THE SCHOOL OF ECOLOGY AND ENVIRONMENT STUDIES
Rooted in the tradition of the ancient Nālandā University, the School aspires to develop knowledge on environmental issues that transcend constraints imposed by disciplinary boundaries. It promotes research and education on various environmental problems at local, regional and global levels. The unique environmental challenges of Asia are recognized by the School, and studies relevant to the region are emphasized.
Diverse perspectives are used to analyse contemporary environmental concerns in order to develop meaningful solutions. The thrust areas of the School are: Human Ecology, Water, Food and Agriculture, Biodiversity, Disasters, Climate Change and Energy Studies.
The School currently offers a two-year Masters’ programme and is planning to launch a Doctoral programme in 2017. Life on campus encourages a paradigm of lived philosophy melding with taught philosophy.
The Masters Programme
The course is designed for international students from diverse backgrounds, including social sciences, natural sciences, humanities and engineering. All Master’s students are required to obtain a minimum of 48 credits spread over 4 semesters, with a summer internship during the vacation between the first and second years. The curriculum comprises a mix of core and elective courses.
The first two semesters provide breadth of knowledge, through multi-disciplinary courses, to cover core concepts around key environmental dimensions. These include earth sciences, ecology, economics and social dimensions of environment, along with introductory research methods, during the first semester. Sustainable Development and Environmental Laws and Policies are the two interdisciplinary core courses in the second semester, along with introductory elective courses in the thrust areas of the School.
The last two semesters provide depth of knowledge and build capability for independent research. A range of major and minor elective courses, reflecting expertise and specialized interests of the faculty, is on offer during the third semester while the fourth semester is wholly dedicated to an individual dissertation. There are multiple options for methodology courses and opportunities for undertaking independent studies.
The School promotes a nuanced understanding of real world problems. Field work is emphasized through visits, assignments and projects in and around the campus. Students spend 8-10 weeks at the end of first year (during summer break) to intern at institutions of their choice. The dissertation is an opportunity to conceptualize, plan and implement a small research topic. The course is, therefore, uniquely designed with an orientation to research.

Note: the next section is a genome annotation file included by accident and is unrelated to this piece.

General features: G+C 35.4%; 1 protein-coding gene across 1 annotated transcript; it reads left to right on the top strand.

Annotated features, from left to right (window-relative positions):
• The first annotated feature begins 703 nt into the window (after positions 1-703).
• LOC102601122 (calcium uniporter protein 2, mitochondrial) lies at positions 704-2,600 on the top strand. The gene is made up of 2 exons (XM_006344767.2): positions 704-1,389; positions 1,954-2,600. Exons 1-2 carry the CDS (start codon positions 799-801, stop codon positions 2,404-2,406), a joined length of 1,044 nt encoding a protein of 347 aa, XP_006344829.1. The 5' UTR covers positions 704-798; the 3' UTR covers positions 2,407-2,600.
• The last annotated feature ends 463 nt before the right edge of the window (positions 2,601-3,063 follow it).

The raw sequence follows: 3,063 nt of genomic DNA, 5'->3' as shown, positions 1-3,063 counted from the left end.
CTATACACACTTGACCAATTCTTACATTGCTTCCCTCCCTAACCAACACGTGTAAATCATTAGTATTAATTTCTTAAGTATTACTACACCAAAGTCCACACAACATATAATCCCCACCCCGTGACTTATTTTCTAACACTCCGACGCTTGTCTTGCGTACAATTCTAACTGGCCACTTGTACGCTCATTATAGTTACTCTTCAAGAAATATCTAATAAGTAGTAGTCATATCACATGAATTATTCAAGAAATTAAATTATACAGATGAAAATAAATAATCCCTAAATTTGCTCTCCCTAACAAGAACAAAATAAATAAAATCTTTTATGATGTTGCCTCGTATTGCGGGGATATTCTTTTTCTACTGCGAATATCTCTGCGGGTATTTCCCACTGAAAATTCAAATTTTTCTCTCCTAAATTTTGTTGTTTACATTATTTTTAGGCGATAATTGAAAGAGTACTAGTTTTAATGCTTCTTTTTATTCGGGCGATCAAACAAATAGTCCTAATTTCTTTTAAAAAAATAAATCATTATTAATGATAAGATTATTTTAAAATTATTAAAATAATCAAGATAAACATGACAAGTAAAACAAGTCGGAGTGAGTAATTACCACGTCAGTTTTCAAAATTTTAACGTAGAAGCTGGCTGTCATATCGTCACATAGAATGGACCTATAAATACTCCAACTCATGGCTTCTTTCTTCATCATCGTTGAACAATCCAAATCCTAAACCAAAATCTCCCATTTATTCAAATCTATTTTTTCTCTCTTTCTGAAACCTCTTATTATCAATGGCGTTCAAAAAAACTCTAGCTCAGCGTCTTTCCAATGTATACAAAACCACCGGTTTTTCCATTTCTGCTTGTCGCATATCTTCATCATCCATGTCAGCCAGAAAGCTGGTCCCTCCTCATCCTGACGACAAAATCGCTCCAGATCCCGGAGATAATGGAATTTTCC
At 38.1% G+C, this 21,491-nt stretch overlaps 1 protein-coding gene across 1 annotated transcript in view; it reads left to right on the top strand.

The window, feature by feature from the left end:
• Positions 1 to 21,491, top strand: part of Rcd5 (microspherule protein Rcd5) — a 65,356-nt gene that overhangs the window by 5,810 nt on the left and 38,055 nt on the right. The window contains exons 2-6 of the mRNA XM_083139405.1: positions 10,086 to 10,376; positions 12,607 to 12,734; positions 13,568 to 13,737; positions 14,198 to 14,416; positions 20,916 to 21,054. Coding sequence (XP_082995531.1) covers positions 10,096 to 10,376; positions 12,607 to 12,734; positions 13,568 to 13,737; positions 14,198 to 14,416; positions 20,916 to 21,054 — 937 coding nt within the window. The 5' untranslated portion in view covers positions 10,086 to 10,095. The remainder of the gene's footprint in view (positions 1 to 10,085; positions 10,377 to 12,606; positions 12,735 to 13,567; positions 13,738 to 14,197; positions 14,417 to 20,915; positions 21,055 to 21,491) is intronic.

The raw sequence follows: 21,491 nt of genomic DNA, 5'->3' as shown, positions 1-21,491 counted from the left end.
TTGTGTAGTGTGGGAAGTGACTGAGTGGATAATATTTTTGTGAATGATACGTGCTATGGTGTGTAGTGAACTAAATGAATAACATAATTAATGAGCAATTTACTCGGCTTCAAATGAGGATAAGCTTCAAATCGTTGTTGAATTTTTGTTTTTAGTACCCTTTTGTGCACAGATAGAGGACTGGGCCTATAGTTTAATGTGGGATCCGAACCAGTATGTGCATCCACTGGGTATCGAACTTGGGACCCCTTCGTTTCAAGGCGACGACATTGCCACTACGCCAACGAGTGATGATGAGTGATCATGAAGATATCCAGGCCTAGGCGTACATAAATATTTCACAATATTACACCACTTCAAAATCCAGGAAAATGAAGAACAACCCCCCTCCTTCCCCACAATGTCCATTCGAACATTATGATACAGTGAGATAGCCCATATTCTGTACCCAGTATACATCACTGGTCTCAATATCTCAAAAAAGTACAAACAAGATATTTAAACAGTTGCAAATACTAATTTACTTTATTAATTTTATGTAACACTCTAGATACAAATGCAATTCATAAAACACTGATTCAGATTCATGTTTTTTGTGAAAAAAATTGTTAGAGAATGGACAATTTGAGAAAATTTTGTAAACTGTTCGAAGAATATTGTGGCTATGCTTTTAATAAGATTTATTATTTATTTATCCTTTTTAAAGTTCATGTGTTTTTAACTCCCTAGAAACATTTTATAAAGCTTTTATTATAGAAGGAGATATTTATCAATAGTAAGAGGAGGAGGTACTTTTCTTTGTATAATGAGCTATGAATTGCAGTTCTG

Graduates of Nālandā University are not only conversant with contemporary environmental issues but are also capable of addressing these through a unique interdisciplinary approach, problem-solving attitude and lateral thinking. They are generally suitable for research (towards higher university degree, consulting projects, policy advocacy), active community engagement (grassroots programmes of government, non-profit or for-profit entities), enterprises (corporate expansions, start-ups), administration (government policy and programme), action (journalism, communication, community mobilization) etc.
The School has established connections for collaborative research links with institutions around the world. Some of the major ones are:
- School of Forestry and Environmental Studies, Yale University (USA)
- Department of Agricultural and Biological Engineering (ABE), University of Illinois at Urbana-Champaign (USA)
- Borlaug Institute of South Asia, BISA (India)
- Eckerd College, (USA)
- Global Alliance of Disaster Research Institutes (GADRI), Kyoto (Japan)
- University of Missouri, (USA)
This school offers programs in:
Last updated October 8, 2016